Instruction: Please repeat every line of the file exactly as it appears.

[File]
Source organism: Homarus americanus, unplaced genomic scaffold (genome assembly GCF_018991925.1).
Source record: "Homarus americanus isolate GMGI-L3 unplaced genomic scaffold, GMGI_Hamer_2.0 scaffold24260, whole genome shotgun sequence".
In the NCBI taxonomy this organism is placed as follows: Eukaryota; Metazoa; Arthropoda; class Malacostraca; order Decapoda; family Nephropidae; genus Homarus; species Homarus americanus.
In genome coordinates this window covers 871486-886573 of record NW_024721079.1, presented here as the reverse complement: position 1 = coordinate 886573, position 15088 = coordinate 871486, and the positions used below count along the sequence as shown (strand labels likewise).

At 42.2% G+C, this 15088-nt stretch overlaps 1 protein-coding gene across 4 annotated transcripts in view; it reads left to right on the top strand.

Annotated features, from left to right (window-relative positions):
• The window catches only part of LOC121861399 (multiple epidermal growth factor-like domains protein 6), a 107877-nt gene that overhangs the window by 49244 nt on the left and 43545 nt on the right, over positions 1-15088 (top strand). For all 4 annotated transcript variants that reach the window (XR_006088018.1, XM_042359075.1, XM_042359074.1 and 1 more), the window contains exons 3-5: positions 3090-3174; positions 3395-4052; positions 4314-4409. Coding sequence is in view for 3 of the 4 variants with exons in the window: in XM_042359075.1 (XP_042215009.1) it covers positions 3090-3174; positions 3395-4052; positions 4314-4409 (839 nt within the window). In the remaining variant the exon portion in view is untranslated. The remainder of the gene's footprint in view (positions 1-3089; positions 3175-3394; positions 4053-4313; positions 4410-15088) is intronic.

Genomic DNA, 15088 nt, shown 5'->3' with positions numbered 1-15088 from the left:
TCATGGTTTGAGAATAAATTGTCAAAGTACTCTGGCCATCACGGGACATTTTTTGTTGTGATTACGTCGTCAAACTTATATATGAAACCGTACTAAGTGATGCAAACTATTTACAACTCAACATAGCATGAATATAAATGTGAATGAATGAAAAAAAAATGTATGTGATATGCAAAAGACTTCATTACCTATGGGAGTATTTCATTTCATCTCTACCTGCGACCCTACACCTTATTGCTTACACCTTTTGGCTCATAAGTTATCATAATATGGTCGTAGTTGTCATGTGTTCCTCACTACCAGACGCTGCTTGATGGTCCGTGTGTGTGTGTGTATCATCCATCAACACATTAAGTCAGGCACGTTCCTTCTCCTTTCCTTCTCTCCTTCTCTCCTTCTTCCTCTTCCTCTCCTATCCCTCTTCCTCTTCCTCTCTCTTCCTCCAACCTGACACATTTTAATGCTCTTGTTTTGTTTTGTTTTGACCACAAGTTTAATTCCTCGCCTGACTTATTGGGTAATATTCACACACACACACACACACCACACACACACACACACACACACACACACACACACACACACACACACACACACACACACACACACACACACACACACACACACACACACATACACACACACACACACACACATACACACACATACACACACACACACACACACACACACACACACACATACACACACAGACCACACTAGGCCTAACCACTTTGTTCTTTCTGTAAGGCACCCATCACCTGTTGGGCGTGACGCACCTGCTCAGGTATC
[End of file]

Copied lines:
Source organism: Homarus americanus, unplaced genomic scaffold (genome assembly GCF_018991925.1).
Source record: "Homarus americanus isolate GMGI-L3 unplaced genomic scaffold, GMGI_Hamer_2.0 scaffold24260, whole genome shotgun sequence".
In the NCBI taxonomy this organism is placed as follows: Eukaryota; Metazoa; Arthropoda; class Malacostraca; order Decapoda; family Nephropidae; genus Homarus; species Homarus americanus.
In genome coordinates this window covers 871486-886573 of record NW_024721079.1, presented here as the reverse complement: position 1 = coordinate 886573, position 15088 = coordinate 871486, and the positions used below count along the sequence as shown (strand labels likewise).

At 42.2% G+C, this 15088-nt stretch overlaps 1 protein-coding gene across 4 annotated transcripts in view; it reads left to right on the top strand.

Annotated features, from left to right (window-relative positions):
• The window catches only part of LOC121861399 (multiple epidermal growth factor-like domains protein 6), a 107877-nt gene that overhangs the window by 49244 nt on the left and 43545 nt on the right, over positions 1-15088 (top strand). For all 4 annotated transcript variants that reach the window (XR_006088018.1, XM_042359075.1, XM_042359074.1 and 1 more), the window contains exons 3-5: positions 3090-3174; positions 3395-4052; positions 4314-4409. Coding sequence is in view for 3 of the 4 variants with exons in the window: in XM_042359075.1 (XP_042215009.1) it covers positions 3090-3174; positions 3395-4052; positions 4314-4409 (839 nt within the window). In the remaining variant the exon portion in view is untranslated. The remainder of the gene's footprint in view (positions 1-3089; positions 3175-3394; positions 4053-4313; positions 4410-15088) is intronic.

Genomic DNA, 15088 nt, shown 5'->3' with positions numbered 1-15088 from the left:
TCATGGTTTGAGAATAAATTGTCAAAGTACTCTGGCCATCACGGGACATTTTTTGTTGTGATTACGTCGTCAAACTTATATATGAAACCGTACTAAGTGATGCAAACTATTTACAACTCAACATAGCATGAATATAAATGTGAATGAATGAAAAAAAAATGTATGTGATATGCAAAAGACTTCATTACCTATGGGAGTATTTCATTTCATCTCTACCTGCGACCCTACACCTTATTGCTTACACCTTTTGGCTCATAAGTTATCATAATATGGTCGTAGTTGTCATGTGTTCCTCACTACCAGACGCTGCTTGATGGTCCGTGTGTGTGTGTGTATCATCCATCAACACATTAAGTCAGGCACGTTCCTTCTCCTTTCCTTCTCTCCTTCTCTCCTTCTTCCTCTTCCTCTCCTATCCCTCTTCCTCTTCCTCTCTCTTCCTCCAACCTGACACATTTTAATGCTCTTGTTTTGTTTTGTTTTGACCACAAGTTTAATTCCTCGCCTGACTTATTGGGTAATATTCACACACACACACACACACCACACACACACACACACACACACACACACACACACACACACACACACACACACACACACACACACACACACACACACACACACACACACATACACACACACACACACACACATACACACACATACACACACACACACACACACACACACACACACACATACACACACAGACCACACTAGGCCTAACCACTTTGTTCTTTCTGTAAGGCACCCATCACCTGTTGGGCGTGACGCACCTGCTCAGGTATC